Thankfully, in real-world scenarios programmers tend to use cpp directives in a highly disciplined manner. This is not out of principle, it’s a natural result of programming in C since code that is difficult for machines to parse would also be challenging for humans to understand. As a result, programmers apply cpp idioms and directives in very specific locations and manners, greatly simplifying the parsing process.


ifdefs are usually used at the beginning and end of a file, or between entire functions and statements. It is thus possible to extend the tree-sitter C/C++ grammar to allow for either occurrence. Here is a recent example of an extension to tree-sitter grammar that allows ifdefs between enums. 

Semgrep uses this extension to parse and analyze both branches of an ifdef. This means Semgrep actually parses more code than tools that require a build step (CodeQL, Coverity) despite being orders of magnitude faster.

This is because tools that require compilation will only exercise one configuration of the project. Projects like the Linux kernel contain thousands of possible configurations, all of which must be analyzed in order to provide complete coverage. Take the example of an Intel machine with all of the features ‘on’: gcc compiles only 54% of the Linux kernel C files, as the code of other architectures is not considered.


includes are normally used at the beginning of a file, but also sometimes inside class/struct definitions. As was the case with #ifdef, it’s pretty simple to extend C/C++ grammar to allow for these occurrences. Note that since our approach doesn’t expand #include, type information like typedefs and class names are not known to Semgrep when parsing a file (since those types are defined in deeply nested files).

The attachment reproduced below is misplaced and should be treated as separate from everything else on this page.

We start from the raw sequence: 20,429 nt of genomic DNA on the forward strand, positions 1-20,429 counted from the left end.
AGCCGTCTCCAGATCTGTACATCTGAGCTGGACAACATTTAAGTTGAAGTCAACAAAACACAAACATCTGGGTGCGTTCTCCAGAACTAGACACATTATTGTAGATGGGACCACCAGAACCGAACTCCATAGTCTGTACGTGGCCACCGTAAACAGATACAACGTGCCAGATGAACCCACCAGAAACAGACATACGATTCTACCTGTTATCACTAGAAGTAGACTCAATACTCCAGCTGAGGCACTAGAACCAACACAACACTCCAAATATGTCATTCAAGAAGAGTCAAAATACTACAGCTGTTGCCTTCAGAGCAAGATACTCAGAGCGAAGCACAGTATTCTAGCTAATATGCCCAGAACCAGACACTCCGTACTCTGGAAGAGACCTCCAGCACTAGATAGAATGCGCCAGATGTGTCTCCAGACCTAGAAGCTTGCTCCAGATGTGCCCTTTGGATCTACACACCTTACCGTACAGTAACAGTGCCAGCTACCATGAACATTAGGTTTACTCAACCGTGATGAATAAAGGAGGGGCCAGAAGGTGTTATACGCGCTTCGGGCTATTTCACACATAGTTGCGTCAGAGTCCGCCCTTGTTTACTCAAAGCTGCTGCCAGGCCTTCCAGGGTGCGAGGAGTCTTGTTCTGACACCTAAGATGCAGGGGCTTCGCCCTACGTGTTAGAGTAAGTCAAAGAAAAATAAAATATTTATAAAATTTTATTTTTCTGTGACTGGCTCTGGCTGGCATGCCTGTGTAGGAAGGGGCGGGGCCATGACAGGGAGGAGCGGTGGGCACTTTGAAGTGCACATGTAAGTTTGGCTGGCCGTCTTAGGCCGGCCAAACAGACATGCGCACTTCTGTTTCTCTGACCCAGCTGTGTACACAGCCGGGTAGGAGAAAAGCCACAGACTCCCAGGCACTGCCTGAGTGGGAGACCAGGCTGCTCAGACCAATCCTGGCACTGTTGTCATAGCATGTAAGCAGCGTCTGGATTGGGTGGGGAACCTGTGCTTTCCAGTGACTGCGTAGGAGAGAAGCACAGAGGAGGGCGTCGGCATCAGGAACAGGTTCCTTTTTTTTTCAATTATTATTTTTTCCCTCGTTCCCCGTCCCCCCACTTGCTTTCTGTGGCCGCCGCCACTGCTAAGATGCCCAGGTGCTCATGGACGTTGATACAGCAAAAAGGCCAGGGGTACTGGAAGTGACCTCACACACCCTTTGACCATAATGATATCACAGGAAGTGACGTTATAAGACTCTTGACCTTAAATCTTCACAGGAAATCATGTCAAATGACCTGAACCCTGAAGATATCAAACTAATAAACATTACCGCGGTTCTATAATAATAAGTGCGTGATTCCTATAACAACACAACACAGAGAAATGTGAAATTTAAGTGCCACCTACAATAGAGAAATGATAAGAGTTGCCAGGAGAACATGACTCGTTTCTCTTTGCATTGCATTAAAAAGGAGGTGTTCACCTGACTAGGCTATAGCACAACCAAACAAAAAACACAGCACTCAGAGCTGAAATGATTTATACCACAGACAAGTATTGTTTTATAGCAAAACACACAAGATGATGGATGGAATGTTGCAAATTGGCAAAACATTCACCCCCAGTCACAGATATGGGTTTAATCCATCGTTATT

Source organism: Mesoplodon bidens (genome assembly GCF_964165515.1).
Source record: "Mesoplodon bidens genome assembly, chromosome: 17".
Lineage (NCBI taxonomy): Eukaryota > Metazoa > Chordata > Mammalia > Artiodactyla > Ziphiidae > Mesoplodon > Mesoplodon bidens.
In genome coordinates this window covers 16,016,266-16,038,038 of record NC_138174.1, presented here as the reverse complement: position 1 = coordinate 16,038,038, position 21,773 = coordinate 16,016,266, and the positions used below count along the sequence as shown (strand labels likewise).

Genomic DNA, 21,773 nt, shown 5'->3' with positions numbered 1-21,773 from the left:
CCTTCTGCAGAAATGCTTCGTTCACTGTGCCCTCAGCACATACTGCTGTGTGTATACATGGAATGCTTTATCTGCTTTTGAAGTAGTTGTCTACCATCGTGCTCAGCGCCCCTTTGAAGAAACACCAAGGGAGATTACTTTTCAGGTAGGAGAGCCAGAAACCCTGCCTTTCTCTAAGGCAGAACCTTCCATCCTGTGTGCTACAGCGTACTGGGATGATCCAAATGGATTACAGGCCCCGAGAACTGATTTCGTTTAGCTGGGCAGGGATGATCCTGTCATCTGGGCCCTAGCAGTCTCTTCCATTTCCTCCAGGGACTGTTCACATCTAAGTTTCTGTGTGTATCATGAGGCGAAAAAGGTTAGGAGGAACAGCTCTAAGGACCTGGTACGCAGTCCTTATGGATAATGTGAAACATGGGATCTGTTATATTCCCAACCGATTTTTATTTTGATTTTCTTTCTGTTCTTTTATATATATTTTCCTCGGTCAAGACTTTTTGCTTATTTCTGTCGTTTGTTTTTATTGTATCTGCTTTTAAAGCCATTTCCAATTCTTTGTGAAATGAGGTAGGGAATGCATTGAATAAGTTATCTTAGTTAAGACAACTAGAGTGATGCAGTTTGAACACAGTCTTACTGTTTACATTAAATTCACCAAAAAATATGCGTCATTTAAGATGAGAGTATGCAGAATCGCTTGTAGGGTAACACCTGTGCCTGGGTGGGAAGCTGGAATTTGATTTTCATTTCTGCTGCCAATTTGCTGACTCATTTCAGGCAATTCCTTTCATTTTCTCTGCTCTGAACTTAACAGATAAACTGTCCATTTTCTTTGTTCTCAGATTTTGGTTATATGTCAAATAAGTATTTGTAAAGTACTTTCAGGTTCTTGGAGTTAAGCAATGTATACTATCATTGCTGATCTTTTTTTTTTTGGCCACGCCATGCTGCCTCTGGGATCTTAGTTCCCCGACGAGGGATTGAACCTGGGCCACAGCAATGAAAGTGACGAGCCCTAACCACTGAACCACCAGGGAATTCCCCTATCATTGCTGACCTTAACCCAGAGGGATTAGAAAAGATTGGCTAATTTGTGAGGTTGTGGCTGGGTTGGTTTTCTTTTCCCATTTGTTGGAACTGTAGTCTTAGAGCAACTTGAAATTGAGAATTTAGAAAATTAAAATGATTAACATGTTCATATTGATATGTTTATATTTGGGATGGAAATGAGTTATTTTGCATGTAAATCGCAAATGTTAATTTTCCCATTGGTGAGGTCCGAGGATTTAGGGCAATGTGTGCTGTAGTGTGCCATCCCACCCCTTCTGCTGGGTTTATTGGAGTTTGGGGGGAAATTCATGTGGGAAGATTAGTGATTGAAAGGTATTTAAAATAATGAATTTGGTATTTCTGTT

This results in even more parsing ambiguities because traditional C/C++ parsers need to know whether an identifier corresponds to a type or not. Fortunately, the GLR technology of tree-sitter allows us to try multiple parse trees that get resolved after reading more tokens to a single tree.

This is why parsing as-is is significantly faster than the traditional approach. A C++ file that’s 10 lines of code can expand to millions of lines - for example <windows.h>, a header file for the Windows API, when expanded contains declarations for all of the functions in the API, all the common macros used by Windows programmers, and all the data types used by its various functions and subsystems. 

C++ compilers are slow because each C++ file, even the smallest ones, usually expand to gigantic sizes that must then be processed by the compiler (parsed, typechecked, etc.). This is also why the C++ community pushed for a module system to enable modular analysis - unfortunately, modules are a recent addition that most projects do not leverage yet.